Building a Gaming PC with the i7-11700K

Intel recently launched a new lineup of chips, and one of them was the i7-11700K, an 8 core/16 threaded powerhouse with a boost clock of 5 GHz. With such specifications, this processor runs any game smoothly. As a result of the high core count, it would also be fit for workstation purposes such as video rendering.

It does have a noticeably high TDP: 125 Watts! This already tells us the processor might get a little hot under high loads. Nevertheless, the performance is astounding and makes up (slightly) for the high TDP.

In this article, we’ll be building using the new i7 to build a PC for high-tier gaming. Let’s dig in:


The Build

CPU Cooler: Cooler Master Hyper 212 Black Edition

This cooler is a classic (updated with a sleek black finish). It is one of the most popular aftermarket coolers of the past decade, and for a good reason: it delivers stellar performance for its price. If you would like a cool and silent system without spending more than you need to, this cooler is the way to go.

Motherboard: MSI Z590-A PRO

A nice motherboard with decent VRMs. It has Pcie 4.0 support too! One that’s worth mentioning: it allows 8+4 pin power for the CPU. This does not mean you need a power supply with 8+4, though, because the manufacturer states that you would only need the extra four pins if you plan to do some overclocking on a power-hungry CPU.

Video Card: MSI GeForce RTX 3060

For the GPU, I went with the RTX 3060. Yes, it’s very frequently out-of-stock. And yes, in the brief moments when it is available, its price is inflated. But a gaming system needs a graphics card, and if you manage to use your patience and your luck to get one of these for a halfway reasonable price, it will still be a very good card.

Memory: Corsair Vengeance LPX 16 GB (2 x 8 GB) DDR4-3200

Two RAM sticks from the popular Corsair Vengeance series. In contrast to Ryzen-series processors, Intel processors don’t scale very well with higher speeds, so I opted for 3.2 GHz instead of 3.6 GHz to save some money. Other 2×8 GB 3.2 GHz sticks from different brands such as G. Skill would be fine, too.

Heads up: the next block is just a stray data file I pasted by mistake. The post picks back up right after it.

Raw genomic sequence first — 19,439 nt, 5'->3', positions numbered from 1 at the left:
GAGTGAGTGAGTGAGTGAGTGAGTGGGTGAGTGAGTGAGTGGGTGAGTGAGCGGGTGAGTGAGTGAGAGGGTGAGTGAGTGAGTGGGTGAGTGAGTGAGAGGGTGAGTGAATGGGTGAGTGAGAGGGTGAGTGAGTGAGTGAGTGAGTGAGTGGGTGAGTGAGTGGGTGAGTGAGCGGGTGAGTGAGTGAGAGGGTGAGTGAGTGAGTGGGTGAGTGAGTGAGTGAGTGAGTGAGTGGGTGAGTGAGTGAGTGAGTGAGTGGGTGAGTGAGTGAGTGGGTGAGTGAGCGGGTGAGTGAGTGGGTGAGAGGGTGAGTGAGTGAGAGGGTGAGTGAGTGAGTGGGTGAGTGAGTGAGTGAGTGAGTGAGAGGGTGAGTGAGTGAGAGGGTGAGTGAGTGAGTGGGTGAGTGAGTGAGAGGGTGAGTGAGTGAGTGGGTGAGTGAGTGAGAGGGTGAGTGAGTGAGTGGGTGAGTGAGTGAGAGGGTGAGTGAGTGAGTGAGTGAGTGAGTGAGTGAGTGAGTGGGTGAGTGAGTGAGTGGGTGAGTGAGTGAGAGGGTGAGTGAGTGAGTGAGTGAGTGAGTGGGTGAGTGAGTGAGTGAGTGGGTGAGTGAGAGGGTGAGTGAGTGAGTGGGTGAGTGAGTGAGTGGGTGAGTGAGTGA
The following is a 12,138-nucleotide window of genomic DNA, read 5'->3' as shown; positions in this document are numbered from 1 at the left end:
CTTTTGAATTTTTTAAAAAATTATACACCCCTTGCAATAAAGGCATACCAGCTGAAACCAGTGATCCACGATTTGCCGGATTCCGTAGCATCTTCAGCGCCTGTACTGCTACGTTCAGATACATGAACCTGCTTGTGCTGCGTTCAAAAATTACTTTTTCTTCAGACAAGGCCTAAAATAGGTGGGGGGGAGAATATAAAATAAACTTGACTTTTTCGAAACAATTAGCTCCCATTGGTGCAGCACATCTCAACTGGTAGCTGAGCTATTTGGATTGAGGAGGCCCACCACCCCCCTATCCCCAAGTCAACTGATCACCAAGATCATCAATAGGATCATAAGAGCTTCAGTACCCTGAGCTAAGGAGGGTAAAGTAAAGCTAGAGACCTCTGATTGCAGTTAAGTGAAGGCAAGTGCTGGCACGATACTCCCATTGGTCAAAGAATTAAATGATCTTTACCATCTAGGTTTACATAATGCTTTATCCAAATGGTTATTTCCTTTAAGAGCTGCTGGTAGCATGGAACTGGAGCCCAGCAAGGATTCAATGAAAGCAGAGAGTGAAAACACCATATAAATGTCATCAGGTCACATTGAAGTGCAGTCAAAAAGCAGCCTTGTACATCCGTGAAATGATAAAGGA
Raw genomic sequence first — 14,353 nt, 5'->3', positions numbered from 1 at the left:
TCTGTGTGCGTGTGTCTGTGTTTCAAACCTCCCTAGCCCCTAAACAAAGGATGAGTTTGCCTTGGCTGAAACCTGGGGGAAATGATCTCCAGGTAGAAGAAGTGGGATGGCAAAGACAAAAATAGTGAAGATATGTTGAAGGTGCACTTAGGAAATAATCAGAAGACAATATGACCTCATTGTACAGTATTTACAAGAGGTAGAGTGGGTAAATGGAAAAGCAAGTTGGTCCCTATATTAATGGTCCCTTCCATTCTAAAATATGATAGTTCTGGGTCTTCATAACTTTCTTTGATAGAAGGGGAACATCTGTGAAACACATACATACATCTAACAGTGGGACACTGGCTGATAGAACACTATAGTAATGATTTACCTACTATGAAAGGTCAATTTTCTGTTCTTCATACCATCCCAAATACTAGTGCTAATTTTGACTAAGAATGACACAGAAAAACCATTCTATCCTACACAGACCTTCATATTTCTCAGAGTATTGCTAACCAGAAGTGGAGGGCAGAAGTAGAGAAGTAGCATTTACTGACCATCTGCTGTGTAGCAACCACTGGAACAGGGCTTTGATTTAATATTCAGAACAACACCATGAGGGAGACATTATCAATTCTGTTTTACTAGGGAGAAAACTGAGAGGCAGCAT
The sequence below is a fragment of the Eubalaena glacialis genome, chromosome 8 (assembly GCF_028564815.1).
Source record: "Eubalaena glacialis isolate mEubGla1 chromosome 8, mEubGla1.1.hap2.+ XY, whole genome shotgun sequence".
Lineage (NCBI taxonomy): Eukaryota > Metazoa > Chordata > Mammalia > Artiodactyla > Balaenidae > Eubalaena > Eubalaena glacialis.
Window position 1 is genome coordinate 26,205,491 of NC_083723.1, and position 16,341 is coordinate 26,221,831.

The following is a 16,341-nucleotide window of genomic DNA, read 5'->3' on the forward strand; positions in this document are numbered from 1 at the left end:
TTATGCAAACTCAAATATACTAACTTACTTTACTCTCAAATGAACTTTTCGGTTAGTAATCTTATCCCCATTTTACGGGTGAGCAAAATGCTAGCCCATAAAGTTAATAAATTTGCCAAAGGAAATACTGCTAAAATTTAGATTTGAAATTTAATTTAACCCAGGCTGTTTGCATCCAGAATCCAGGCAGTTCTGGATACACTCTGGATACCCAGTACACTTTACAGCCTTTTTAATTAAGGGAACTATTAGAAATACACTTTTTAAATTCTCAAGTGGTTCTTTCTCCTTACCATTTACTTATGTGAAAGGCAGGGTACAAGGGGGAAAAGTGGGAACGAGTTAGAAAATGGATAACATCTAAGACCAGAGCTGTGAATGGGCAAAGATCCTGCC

Storage 1: Samsung 970 Evo Plus 500 GB M.2

As the main drive for the OS and key programs of the system, I went with a fast and reliable SSD from Samsung. You can get a 1 TB version if you want to, but for most people, 500 GB should be plenty for a boot drive that holds important software. This SSD uses M.2 and NVME, making it blazing fast for boot and load times.

Storage 2: Seagate Barracuda Compute 2 TB

For long-term mass storage, I went with a 2 TB drive from Seagate, a popular brand for HDDs. You can store photos, documents, videos, or infrequently used programs here. As with the previous item, downgrade or upgrade if you want. Just keep in mind that you are not getting that much bang for the buck with anything below 1TB for an HDD these days.

Power Supply: EVGA SuperNOVA GA 650 W 80+ Gold

A 650-Watt Gold-rated PSU here will ensure good power for all components, as well as leaving space for some future upgrades. It’s fully modular too, making cable management and building a breeze!

Case: Phanteks Eclipse P400A Digital

This case has a cool mesh front, nice tempered glass, and is an all-around-good case for finishing off a solid system. Cable management should not pose a problem with this case.



In closing, with a bit of luck and a chunk of change (about $1600 altogether), you can build a pretty cool system for gaming and more with the new i7-11700K.

Specfically, the system will be suitable for gaming, 3D rendering work, video editing, photo editing, and just about anything else you may want to do with it. For just one more example, with its pile of cores and threads, doing some live streaming while playing your favorite game in 4K (thanks to the RTX 3060) will be possible!

But what are your thoughts on this build? Would you make any different choices? And how do you think it stacks up against a similar Ryzen 7 PC for gaming?